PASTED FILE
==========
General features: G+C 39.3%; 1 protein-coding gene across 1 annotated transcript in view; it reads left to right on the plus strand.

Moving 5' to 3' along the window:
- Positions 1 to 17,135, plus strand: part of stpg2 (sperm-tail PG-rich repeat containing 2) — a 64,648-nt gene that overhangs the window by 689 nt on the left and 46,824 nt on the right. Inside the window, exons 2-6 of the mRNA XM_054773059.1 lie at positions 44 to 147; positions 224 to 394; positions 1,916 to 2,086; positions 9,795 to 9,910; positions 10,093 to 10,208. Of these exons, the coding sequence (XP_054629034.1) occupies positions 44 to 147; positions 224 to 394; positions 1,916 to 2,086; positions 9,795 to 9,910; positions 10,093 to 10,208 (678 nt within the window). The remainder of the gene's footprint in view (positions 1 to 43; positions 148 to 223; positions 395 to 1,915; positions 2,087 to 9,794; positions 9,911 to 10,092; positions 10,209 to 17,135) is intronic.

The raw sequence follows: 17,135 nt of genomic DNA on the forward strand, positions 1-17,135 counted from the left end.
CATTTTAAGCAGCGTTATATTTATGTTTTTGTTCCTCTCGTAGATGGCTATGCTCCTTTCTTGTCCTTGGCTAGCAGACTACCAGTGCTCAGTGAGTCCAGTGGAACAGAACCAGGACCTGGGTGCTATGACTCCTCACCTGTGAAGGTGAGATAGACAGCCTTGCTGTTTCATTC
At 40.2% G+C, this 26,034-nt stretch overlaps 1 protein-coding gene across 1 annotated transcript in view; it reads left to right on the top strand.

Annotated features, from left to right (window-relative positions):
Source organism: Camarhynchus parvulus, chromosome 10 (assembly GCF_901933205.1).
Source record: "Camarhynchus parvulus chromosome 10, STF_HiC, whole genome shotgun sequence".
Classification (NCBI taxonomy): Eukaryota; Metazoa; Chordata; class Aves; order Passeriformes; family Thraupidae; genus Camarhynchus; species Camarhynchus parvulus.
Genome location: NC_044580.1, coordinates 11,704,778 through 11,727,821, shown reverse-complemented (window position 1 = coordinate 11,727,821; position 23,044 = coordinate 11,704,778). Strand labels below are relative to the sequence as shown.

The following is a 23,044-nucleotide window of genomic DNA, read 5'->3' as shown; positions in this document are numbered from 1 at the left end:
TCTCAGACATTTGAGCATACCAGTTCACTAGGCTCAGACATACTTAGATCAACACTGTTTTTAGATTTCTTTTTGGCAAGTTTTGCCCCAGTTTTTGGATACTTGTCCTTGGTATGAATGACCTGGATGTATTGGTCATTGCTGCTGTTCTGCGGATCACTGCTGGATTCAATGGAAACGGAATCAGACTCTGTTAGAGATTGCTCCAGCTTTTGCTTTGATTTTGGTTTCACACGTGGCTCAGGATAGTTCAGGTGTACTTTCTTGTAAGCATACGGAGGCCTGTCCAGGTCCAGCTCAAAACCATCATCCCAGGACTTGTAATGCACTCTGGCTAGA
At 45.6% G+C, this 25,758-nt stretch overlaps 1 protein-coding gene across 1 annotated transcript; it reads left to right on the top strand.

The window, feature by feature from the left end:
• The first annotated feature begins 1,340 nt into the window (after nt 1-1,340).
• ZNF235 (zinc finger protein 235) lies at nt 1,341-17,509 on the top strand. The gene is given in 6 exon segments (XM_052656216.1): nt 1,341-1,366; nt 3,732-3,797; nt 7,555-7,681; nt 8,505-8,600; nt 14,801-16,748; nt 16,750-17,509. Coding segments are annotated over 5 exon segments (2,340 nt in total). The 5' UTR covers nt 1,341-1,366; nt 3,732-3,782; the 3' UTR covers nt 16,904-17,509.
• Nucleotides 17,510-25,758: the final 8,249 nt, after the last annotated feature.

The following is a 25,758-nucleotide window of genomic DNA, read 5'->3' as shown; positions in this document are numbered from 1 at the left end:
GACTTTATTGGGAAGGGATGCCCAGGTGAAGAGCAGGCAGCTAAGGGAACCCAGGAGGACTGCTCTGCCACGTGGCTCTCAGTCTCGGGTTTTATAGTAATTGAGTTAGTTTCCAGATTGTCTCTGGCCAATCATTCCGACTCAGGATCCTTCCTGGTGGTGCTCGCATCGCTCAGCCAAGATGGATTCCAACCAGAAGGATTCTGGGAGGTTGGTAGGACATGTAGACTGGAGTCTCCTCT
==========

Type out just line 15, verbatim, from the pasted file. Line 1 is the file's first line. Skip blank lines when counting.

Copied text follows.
The window, feature by feature from the left end: